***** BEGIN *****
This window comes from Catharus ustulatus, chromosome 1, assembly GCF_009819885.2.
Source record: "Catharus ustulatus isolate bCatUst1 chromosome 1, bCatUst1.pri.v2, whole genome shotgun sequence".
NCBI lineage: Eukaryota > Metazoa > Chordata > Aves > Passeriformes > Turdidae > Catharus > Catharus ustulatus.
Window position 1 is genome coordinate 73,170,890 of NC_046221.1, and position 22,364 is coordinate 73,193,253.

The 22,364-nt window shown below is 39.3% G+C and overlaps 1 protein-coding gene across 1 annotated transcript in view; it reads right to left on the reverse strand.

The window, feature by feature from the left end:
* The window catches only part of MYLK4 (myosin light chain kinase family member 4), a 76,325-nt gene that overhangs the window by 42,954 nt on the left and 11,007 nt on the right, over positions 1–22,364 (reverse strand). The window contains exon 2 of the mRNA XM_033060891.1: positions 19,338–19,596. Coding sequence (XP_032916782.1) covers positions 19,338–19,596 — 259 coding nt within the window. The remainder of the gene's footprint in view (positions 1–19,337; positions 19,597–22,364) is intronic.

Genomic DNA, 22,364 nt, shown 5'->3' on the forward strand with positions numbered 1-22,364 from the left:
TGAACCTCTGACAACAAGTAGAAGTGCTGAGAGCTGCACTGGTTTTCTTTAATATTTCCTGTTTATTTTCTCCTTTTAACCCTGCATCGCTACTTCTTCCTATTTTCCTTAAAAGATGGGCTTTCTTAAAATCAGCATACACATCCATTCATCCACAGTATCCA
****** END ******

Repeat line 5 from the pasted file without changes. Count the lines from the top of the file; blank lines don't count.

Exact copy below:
The 22,364-nt window shown below is 39.3% G+C and overlaps 1 protein-coding gene across 1 annotated transcript in view; it reads right to left on the reverse strand.